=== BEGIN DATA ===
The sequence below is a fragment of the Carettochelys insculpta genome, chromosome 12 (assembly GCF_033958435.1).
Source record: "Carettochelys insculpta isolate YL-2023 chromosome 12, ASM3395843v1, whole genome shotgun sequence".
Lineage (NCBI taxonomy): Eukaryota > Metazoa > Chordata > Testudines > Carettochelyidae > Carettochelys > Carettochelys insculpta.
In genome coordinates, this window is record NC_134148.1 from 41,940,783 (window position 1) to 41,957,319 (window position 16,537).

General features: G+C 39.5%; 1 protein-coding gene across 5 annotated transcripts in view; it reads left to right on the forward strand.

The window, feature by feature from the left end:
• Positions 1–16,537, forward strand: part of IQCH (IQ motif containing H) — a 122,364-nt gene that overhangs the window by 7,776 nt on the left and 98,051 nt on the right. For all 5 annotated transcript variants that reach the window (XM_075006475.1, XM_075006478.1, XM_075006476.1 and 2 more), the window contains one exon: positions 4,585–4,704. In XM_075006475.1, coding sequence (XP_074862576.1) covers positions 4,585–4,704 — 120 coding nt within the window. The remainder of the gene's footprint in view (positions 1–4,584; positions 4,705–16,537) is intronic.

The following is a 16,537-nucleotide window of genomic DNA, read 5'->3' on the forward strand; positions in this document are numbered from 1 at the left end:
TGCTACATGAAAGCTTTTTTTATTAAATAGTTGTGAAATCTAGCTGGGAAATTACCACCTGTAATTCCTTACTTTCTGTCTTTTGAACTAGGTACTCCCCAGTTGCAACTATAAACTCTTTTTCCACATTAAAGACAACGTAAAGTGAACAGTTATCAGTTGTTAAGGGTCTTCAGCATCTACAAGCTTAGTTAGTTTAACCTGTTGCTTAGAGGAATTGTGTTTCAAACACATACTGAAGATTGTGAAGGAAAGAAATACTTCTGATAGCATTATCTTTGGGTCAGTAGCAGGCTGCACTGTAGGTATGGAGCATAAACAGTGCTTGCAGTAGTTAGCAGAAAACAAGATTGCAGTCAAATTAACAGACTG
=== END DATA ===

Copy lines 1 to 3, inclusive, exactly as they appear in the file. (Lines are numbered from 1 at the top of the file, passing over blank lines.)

The sequence below is a fragment of the Carettochelys insculpta genome, chromosome 12 (assembly GCF_033958435.1).
Source record: "Carettochelys insculpta isolate YL-2023 chromosome 12, ASM3395843v1, whole genome shotgun sequence".
Lineage (NCBI taxonomy): Eukaryota > Metazoa > Chordata > Testudines > Carettochelyidae > Carettochelys > Carettochelys insculpta.